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Free press. (Halifax, N.C.) 1824-1830, April 23, 1824, Image 1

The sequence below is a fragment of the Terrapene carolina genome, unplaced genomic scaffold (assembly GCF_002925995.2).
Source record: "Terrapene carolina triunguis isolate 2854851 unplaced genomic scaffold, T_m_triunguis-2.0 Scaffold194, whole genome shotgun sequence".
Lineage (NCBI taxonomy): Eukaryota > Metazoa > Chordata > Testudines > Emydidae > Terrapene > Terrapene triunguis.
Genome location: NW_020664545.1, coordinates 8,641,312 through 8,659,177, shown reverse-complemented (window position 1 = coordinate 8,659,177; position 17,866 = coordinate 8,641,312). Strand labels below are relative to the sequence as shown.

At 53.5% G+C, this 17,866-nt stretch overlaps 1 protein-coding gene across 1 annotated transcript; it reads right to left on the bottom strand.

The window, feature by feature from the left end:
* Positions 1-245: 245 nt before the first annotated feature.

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V JVb. 5. HALIFAX, JV. C. FRIDAY, APRIL S3, 1834. VOL I. PROPOSALS, For publishing, in the town of Ha lifaxy aweefcly newspaper, CALLED THE FREE PRESS. Experience has so fully test ed the utility of Newspaper pub lications, that the Subscriber deems it unnecessary here to dwell on the advantages result ing to a community from such an establishment. For the sa tisfaction, however, of those persons who may feel an inte rest in the success of the propo sed undertaking, and also to af ford a landmark for future gui dance, he will endeav.or to state, as near as possible, the course lie intends to pursue. The following subjects will chiefly engage attention: A summary of the proceed ings of our National and State Legislatures, with occasional ex tracts from the Speeches of pur most distinguished Orators and Statesmen. A particular account of all fo reign and domestic events which may be thought generally inte resting. A correct Price-Current of the principal articles, of export and import. Also, to encourage Agricul ture and Domestic . Manufac tures; to promote Internal Im provement; and to develop the resources of the country. To disseminate .useful infor mation, whether of a Literary, Scientific, Moral, or Religious nature. . And to promote that free spi rit of inquiry, respecting public men and measures, which is deemed the safeguard and con servative principle of Republic an institutions. Communications on any of the above subjects will meet with immediate attention. GEO. HOWARD. CONDITIONS. "The Free Press" will be pub lished every Friday, at THREE DOLLARS per year, consisting of 52 numbers, and in the same pro portion for a shorter period. Sub scribers at liberty to discontinue at any time, on paying arrearages. Advertisements inserted at fifty cents per square, or less, for the nrst insertion, and twenty-five cents each continuance. Lists of Letters published at the terms prescribed by law. Letters addressed to the Editor must be post paid. XT' For the convenience of cor mfiondents, a box is filaced at the office door, to receive their favors. fcj Persons holding Sub scription papers, will please forward the names as soon as convenient. GEO. HOWARD, Respectfully informs the inhabit ants of Halifax, and its vicini ty, that he is now ready t0 execute PRINTING, In all its variety, wftA neatnes8 and despatch. i Wank Warrant for saie 7 AT THIS OFFICE. DOMESTIC. SPEECH OF MR. MACON, OF N. C. In the Senate of the U. S. on a mo tion to postpone indefinitely, the consideration of the Resolutions proposing amendments to the Constitution of the U. S. in rela tion to the election of President and Vice-President Mr. Macon said, that these resolutions had been referred to a select committee; they had been maturely considered and reported upon by that commit tee; and now, because a certain other subject, not connected with them, had been introduced, no vote was. to be taken upon them. What is the question before the Senate? It is upon the indefinite postponement of the resolutions; and not upon their subject matter, Why should not a fair vote be taken on them? Gentlemen, who are j . 1 1 1 1 1 not entirely ueciueu. on business before the Senate, generally vote for a postponement He tho't no proposition to amend the constitution, that had ever been before the Senate, had so. much in favor of it, as the one that had been reported by this com mittee. It had, first or last, been recommended by almost every one of the states. And now, after all the time that has been spent about it, after one of the propositions had been dis cussed at full length, they are all to be thrown by. He well knew, that men would do, in re lation to these things, as they thought right. He considered it an extremely unfortunate cir cumstance, that a subject which had nothing to do with the real question before the Senate, had been introduced, and was about to destroy all chance of consi dering the amendments to the Constitution. . Mr. M. said, he knew that no amendment could now be made to affect the next election. There must be a concession of opinion somewhere every bo dy feels the embarrassments we are laboring under; and yet we are not permitted to go on, and discuss the amendments by which these evils might be re medied. This amendment, he thought, would ensure an elec tion, without going to the House of Representatives; and he ho ped it would not be postponed. It is time enough to postpone them, when we find that we cannot make one that is fit to be adopted. We shall, then, have done our duty to our constitu ents, as faithful men. Rut, now, we are about to postpoue them at the very threshold. If there ever was a time when the sub ject could be met gravely, it is the present. What was the condition of the country, at the time of the difficulty in the elec tion of Jefferson and Burr? Great anxiety was spread from one end of the country to the other. The House of Represen tatives was voting thirty times, without coming to a decision the most serious alarm pervaded the country. And yet, with this knowledge before us, we are not willing to make provi sion against similar occurrences. There was a charge of foreign partiality, on each side of the great parties existing at that time. . One was accused of fond ness for the British; the other, for the French. There disposition of that kind -now.' We have peace, and we have plenty to eat; and, thank heaven, the tarifF bill has not yet passed. Some think that the amendment will produce a consolidation of the government, and that the state lines will be lost. But al most all the states have agreed to it almost all of them have called for the districting system. Mr. M. said, he did not believe that it would destroy the Con stitution. : He had heard so much, and so often, of the de struction of the Constitution, that he had almost become an infidel in .We have stood a sedition law, and an alien law, and there .is not much danger but we may get along with any thing else..- We have had these amendments re gularly brought before us; and now, all at once, because allu sions have been made to another subject, we cannot look at the amendments we have got into a passion, and we must give them up. Nearly all the states have approved the districting system and how is it to de stroy the Constitution? The liberty of this nation does not, nor does that of any other,, de pend upon paper. It must have a foundation in the hearts of the people. Let a man depend up on himself, and he is free. If he is dependent on another, black or white, he will, not be free. Freedom rests upon our dependence or independence. The people had, at first, a erea' dread of the President and Se nate; but that fear has passed away. WTe have, now, mbre candi dates for the Presidency than we ever nau neiore. now are my people, said Mr. M. to know . 1 - tlTI 1 inese menr vvny, wnen l go home, they will ask me whom I think to be the best man; or ra ther, who will tax them the least, which is the same thing. And, I presume, the same ques tions arc put to other members. I am glad my colleague called for the yeas and nays on 'this question, for I hope the subject will not be postponed. In re gard to Caucuses, I have no confessions to make. I have gone into Caucus, as honestly as I go to church. I don't care how.many Caucuses, or how few there arc. I care nothing about them. Once, however, I was, about twenty years pas , taken in, by a Caucus, and said I would not attend another. I had intended id have given a history of some, on different sides, but it is decided not to be order. How the choice of electors by districts, could possibly prevent an election of .President, as has been said by the gentleman from South Carolina, I cannot possi bly perceive. The number of votes given by the districts, would be equal to that now gi ven. I do not understand how it can prevent an election. Every generation has its own notion in politics, as well as in religion. Religious and politi cal ideas are constantly chan ging. The Book' of Judges gives a description of these changes, where it speaks of the departure of the people, after the death of Joshua Sn forgot the principles which pro- we uuceu uie nevoiution. My state, happily, is neither a lar-e nor a small one. It enjoys akniti an equal population, and pes not increase much. What' be nefit can the present provision of the constitution be, if we get no President by it? I hope the Senate will return to the consi deration of the proposed amend ments. , Hard times. The Nantucket Enquirer gives the annexed gloomy picture of the stagnation ol business in that place: "No place in the United States feels perhaps more severely the. want of markets for its peculiar pro ducts than the Island of Nan-j tucket. Dependent on the o cean, and on the prospect of a mart for its gifts, we find our selves, from the wealthiest mer chant down to the very printer, almost reduced to the predica ment of the Birmingham buckle makers, at the moment when shoe strings came into' vogue. Our ship owners, justified by experience, have adventured their whole capital in the whale fishery; our hardy mariners re turn, laden with the spoils of the great deep; hut the expectations of both are baffled by the depre ciated value of our staple, com modities. Our merchants are, therefore, fast abandoning the pursuit, and emigrating from the land of their fathers; and our seamen are forced to seek less grateful employment in other ports. Universal discourage ment and hopeless depression seem to predominate, business is frightened from our stores; want dares to invade the shop of mechanical industry ; our wharves exhibit no siens of commercial life, save what are indicated by the bustling of a few skippers of small craft, soli citing sales of onions and pota toes? and our streets, during the live long day, are as silent and bare, as those of Boston before 10 o'clock on a rainy Sunday morning, wind E. N. E." "IVitherfordthe Prophet" This celebrated savage warrior is at length vanquished; the de stroyer is conquered; the hand which so profusely dealt death and dissatisfaction among "the whites", is now motionless. He ft M 1 ' 1 . -1 uieu at nis late residence near Montpelier, in Alabama, on the flth ult. His deeds of war are well known to the earlv settlers in South Alabama, and will be remembered by them while they live, and be talked of with hor ror by generations yet unborn but his dauntless spirit has taken its flight "he has gone to the land of his fathers." "Billy Witherford," denomi nated "the prophet," was about one fourth Indian, (some say 'half a breed7) his ancestry on the white side having been Scot tish. It has been said that he boasted of having "no yankee (meaning American) blood in his veins." This ferocious chief lead the hostile attack upon Fort Mims, (at Tensa,) on the 30th August, 1812, which resulted in the in discriminate and shocking mas sacre of men, women and chil dren, to the number of near four hundred. He was also a leader, (associated with the Prophets Francis and Sinquister) at the battle fought on the 23d Dec. following, at Ecchenachaca, or the 'Holy Ground,' . which had been considered by them inac cessible to their enemies, and the "srave of the white men:" but it proved a fatal delusion. His party sufTercd great loss of warriors, and all the provisions, munitions of war, &c. deposited at this place of imaginary safety, being as they supposed, render ed secure by the influence of some supernatural agency. It is stated, that after bein "saturated with the blood of the Americans, and witnessing the almost total extinction of his own tribe, he voluntarily and dauntlessly flung himself into the hands of General Jackson, and demanded his protection." Combination of Indians. The Missouri Intelligencer, of March 5th, printed at Frank lin contains the following in formation: "We are indebted to the politeness of a friend at Fort Osage, for the following infor mation, direct from Arkansas, which is from an authentic source: Major Cummings, the commandant at Fort Smith, has demanded of the Osage Chiefs those who committed the late murder in that quarter. The chiefs are willing to surrender them, but cannot force obedi ence, as the murderers refuse to be given up, and are protected by a majority of the nation. The commandant has given them until the 15th of January to consider of it; at the expira tion of which time, unless they should be given up, an attempt will be made to take them bv force. They threaten st ance, and say that if suchrtafat tempt should be made they will compel the Mission families to supply them with provisions, and the traders to furnish them all their guns and ammunition. The Osages are divided into se veral bands, one of which, the Chienios, did the mischief. The others did not hold them selves in any manner accounta ble for the depredations of that band, and will, in all probabili ty, in case of necessity, assist the traders in their vicinity. "A letter of late date from a respectable source on the Ar kansas, states that the Osage5, Cherokees, Kickpoos and Dela- wares met at Chouteau's trading house, and joined in a crrnat dinrp. TTi An.criistus ChoU- Augustus teau stated that this savored very much of a combination of those nations against the whites. Such a thing would be danger ous to the frontier settlements of Arkansas and Missouri, and require a considerable force to quell it. The Union Mission family are much alarmed, and the Harmony family do not con sider themselves free of danger. "The settlers upon the Ar kansas are raising volunteers, and have already organized one company. If it should be ne cessary, we have no doubt that Boon's Lick could furnish a few riflemen of bold hearts and cor rect aim." Money. Three new Banks and eight or ten Insurance Companies have lately been incorporated in New-York, with an aggregate ca pital Qlfivt million of dollars.